In the Face of Love

In the face of love

Before surgery, I was fearful. I wrote a blog about fearing that I could not create a clock. By the way, the picture is a clock I created just two weeks after surgery, and I probably could have done it sooner.

Honestly, I still fear now.  I know that Bible is full of commands saying “fear not.” Because of those commands, I have assumed that it is sinful to fear anything other than God.  But before surgery, I was confronted with the concept that maybe the Bible says “fear not” so many times because it is normal to be afraid (but not necessarily sinful). Maybe fear is like anger. The emotion isn’t bad; it is how you respond to it. Anger and fear may lead to sin, but they are not sins themselves.

Assuming that fear is not a sin, I was wrestling with the concept of how that affects the practical application of trusting God, because I know I need to do that more. Can you still be afraid and trust God at that same time? I wasn’t sure. Google tells me that trust is “firm belief in the reliability, truth, ability, or strength of someone or something.”

I have a firm belief that God is reliable and strong.  I believe, but I wanted to define what that reliability looks like and how He wants to shows His strength.  Is it sinful to fear how God could choose to show His strength?

For example, my husband and I desire to raise more children on earth.  I take comfort in knowing that God wants me to care for the widows and orphans, and I want to adopt orphans. (James 1:27).  I hope it is in God’s plan to fulfill that desire, but God hasn’t guaranteed that we might get that opportunity. I fear that He might have a different plan. So what do I do with that desire?

I struggle.

Thus I am beginning to understand trusting God.

Trusting God means repeatedly surrendering my perceived wants and desires to Jesus. Trusting God means firmly believing that Jesus would do what is best for all people (and not just for me). He can give the desire, change my desire, or (as He specializes in) change me.

Don’t miss the point, I am supposed to respond to Jesus.  That’s it.  Jesus does the rest.  I don’t have to determine if my desire if Godly.  I don’t have to determine what my desire should be. And I don’t determine what is good.  I just repeatedly give my will to Him.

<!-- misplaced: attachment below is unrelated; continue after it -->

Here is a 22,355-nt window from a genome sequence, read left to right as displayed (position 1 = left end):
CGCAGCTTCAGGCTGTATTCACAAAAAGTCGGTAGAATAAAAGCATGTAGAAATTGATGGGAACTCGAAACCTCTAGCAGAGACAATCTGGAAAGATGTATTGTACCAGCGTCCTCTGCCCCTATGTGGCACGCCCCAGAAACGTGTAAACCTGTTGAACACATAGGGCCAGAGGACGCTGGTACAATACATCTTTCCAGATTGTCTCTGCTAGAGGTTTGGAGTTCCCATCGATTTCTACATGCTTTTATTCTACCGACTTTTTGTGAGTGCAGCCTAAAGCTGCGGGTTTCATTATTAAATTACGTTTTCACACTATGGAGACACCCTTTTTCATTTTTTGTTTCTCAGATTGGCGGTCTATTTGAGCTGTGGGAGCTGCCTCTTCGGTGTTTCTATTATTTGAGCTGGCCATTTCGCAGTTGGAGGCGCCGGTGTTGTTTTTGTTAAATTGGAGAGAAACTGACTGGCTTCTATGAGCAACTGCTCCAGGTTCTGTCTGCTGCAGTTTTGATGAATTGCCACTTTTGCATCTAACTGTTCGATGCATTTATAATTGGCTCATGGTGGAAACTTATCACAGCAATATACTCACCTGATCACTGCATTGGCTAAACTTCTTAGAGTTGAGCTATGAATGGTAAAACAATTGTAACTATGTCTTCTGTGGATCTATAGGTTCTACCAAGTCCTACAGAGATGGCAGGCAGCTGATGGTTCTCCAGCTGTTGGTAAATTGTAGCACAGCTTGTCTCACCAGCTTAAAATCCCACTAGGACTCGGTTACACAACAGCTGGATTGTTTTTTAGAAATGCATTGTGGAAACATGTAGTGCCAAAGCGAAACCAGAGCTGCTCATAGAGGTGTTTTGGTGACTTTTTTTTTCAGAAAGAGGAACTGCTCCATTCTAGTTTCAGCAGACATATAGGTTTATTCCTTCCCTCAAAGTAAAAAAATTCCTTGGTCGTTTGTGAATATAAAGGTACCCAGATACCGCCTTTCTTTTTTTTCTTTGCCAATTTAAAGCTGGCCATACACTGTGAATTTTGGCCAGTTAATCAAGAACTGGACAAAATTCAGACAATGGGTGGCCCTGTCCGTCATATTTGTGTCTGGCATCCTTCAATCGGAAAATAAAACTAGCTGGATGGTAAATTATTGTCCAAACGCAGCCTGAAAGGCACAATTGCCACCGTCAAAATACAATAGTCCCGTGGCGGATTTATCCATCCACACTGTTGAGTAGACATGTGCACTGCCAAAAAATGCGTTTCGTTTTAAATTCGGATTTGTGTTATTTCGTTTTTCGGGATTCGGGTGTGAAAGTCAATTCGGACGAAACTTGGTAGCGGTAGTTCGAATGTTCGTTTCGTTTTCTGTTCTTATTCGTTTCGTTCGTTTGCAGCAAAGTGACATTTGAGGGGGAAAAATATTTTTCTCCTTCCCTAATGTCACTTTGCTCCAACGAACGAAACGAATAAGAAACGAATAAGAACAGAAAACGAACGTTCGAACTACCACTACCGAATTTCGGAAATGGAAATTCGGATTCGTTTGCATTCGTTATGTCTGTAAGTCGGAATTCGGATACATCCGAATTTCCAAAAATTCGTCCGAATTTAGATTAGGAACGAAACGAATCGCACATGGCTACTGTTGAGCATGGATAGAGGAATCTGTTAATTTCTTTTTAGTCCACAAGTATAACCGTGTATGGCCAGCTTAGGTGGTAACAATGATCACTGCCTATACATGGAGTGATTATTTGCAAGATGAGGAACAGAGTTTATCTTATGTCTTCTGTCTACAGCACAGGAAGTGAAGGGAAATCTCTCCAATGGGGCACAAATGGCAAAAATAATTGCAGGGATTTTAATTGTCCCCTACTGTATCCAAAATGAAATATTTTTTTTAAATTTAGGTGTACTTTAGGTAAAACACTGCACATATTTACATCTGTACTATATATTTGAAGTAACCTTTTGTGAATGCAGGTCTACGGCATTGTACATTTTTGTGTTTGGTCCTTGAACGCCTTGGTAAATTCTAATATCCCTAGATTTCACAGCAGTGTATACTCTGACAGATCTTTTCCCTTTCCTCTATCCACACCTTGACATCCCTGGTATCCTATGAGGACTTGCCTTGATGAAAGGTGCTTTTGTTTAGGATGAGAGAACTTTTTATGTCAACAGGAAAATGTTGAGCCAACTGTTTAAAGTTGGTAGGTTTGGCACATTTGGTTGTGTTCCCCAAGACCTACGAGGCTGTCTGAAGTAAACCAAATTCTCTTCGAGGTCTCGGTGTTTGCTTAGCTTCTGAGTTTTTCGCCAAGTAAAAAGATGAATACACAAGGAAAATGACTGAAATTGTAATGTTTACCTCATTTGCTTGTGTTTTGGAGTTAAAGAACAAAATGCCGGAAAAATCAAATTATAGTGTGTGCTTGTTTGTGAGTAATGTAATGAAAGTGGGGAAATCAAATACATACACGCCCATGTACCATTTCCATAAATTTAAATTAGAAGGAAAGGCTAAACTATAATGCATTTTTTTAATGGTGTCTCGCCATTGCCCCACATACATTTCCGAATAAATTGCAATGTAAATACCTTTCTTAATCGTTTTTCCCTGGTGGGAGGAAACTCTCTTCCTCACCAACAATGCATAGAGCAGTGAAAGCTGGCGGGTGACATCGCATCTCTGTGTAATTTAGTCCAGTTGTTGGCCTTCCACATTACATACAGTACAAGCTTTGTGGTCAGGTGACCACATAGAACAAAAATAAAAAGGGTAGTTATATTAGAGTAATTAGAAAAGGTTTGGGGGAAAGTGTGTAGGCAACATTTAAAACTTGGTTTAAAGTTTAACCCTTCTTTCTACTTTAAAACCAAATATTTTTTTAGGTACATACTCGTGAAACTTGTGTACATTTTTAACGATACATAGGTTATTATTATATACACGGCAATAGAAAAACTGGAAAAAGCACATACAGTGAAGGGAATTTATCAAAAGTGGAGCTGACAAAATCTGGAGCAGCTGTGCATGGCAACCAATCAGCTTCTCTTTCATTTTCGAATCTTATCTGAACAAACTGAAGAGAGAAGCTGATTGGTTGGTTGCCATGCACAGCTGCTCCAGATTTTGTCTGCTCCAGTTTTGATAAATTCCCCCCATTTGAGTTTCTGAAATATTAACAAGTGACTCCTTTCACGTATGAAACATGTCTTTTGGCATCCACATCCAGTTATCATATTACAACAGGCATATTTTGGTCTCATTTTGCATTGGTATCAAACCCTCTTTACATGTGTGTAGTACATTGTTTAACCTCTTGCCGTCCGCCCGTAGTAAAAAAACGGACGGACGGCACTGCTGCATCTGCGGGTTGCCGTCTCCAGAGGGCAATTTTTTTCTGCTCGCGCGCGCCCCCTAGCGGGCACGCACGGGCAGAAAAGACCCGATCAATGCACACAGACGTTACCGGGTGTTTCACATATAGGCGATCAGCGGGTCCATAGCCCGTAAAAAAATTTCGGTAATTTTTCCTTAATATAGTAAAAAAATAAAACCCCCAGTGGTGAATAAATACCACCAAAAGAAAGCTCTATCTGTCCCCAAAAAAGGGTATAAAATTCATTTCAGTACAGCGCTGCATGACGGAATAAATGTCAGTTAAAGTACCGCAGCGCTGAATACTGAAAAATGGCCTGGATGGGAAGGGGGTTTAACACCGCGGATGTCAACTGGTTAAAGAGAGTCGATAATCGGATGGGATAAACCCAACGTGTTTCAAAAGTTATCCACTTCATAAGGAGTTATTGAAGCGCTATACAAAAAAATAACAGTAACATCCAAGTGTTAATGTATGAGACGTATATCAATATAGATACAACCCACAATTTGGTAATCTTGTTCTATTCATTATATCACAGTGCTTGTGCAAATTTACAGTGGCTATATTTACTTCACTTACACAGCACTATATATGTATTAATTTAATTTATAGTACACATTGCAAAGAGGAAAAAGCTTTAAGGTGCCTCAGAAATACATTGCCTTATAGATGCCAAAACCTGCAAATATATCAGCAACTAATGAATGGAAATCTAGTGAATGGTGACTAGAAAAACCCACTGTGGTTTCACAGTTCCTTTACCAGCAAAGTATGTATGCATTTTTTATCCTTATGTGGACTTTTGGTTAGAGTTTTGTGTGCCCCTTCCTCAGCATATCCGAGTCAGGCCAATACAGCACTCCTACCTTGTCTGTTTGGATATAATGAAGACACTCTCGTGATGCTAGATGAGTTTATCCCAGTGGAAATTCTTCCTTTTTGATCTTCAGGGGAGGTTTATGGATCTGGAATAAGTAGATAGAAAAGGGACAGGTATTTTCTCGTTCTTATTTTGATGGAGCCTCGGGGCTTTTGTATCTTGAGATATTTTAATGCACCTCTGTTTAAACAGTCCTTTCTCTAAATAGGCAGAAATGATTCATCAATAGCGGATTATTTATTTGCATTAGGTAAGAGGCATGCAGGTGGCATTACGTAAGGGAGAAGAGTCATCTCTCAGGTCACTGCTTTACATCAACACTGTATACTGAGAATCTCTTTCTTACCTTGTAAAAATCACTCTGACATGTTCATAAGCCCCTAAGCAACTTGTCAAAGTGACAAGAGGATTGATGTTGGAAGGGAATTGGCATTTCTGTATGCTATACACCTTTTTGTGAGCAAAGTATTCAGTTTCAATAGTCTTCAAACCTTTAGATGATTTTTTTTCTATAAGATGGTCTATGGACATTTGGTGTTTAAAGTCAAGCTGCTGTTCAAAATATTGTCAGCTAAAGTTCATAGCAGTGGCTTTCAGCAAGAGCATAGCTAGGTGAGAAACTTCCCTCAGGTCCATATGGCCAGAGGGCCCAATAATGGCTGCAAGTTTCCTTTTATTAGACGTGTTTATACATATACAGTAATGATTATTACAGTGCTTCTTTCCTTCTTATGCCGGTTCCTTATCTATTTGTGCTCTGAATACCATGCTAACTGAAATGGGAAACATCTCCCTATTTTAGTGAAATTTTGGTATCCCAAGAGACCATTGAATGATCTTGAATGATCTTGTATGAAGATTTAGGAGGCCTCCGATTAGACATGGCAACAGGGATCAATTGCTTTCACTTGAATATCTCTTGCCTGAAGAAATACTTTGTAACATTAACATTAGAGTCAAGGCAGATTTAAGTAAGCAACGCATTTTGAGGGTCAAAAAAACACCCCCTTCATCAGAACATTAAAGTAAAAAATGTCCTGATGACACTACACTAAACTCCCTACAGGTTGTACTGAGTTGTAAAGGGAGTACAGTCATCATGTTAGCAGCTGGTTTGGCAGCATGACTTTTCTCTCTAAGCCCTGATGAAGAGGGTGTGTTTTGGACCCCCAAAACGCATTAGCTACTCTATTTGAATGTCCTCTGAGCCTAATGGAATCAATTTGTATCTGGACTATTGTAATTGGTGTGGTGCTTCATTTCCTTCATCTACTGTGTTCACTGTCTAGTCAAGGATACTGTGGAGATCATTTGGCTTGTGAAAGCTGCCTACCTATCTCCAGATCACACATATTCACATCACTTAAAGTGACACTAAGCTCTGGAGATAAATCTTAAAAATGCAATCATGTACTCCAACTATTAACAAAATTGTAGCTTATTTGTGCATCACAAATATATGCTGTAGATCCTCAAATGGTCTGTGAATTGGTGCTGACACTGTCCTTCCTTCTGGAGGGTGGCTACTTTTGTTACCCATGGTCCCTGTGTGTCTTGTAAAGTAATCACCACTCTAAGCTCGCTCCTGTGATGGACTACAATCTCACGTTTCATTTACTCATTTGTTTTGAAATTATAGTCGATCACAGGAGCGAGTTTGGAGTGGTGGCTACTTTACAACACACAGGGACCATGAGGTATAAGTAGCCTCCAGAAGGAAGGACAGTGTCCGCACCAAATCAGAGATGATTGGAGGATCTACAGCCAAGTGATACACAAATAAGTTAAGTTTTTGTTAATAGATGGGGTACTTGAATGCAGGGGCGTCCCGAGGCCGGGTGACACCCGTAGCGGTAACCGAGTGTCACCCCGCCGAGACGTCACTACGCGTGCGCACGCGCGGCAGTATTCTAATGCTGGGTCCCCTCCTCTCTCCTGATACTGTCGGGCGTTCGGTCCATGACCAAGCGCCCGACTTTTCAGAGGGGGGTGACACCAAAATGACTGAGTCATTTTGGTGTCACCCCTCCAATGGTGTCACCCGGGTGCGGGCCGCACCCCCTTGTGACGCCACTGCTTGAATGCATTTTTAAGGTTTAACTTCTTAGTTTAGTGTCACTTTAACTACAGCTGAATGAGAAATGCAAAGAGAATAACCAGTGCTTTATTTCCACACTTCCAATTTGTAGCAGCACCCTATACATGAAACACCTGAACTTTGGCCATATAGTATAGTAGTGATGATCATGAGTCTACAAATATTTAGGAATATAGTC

And each time I do, trust is built.  It is easier to hand it over the next time around.

To “trust God” is to acknowledge “I need Jesus.”  I need Jesus more than I need children, health, or life itself.  After my second surgery, my sister read John 15 to me.  She said that your purpose was to “remain in Jesus.” Sometimes, I forget the importance of remaining in Jesus.

Since this third surgery, I am been doing more of remaining in Jesus. And He is pouring down His love to me.

He has shown me His love through weight restriction.  I can’t pick up our daughter for weeks.  Because of this, Amy is staying at our house.  And good friends are medicine for the soul.  God knew that I needed Amy.  I would not have suggested her staying at our home that long without the weight restriction.

He has shown me His love through His church.  For more than two weeks after surgery, I didn’t cook and still enjoyed great food.  (Thank you family and the church!!)

Some might find it weird, but I really enjoy the time after surgery.  True, I experience not being able to focus at my full potential. I can’t find some of the words I want. I struggling sleeping (I have written a large portion of this blog in the middle of the night).  I am easily fatigued. But I am enjoying Jesus.

I pray that you have the pleasure of just enjoying Jesus.

Don’t worry about fixing your desires; just give them up to Jesus.  Acknowledge that you need Him more than whatever it is that you want. I can’t guarantee that God will get you whatever you want (probably not), but God is faithful to give you His love.

And His love is really what you need.

I am grateful for Jesus’ love. And I know, it is would get me through the next year.  Although the tumor is similar in nature (not more aggressive), my doctor is advising that we treat it more aggressively with radiation and chemo.  I am waiting for more doctors’ opinions for which treatments should be done.

It is His love that He has gotten me through these difficult times. And it is wonderful. I hope you experience it.

Thanks for praying for me.
Kendra

 

 

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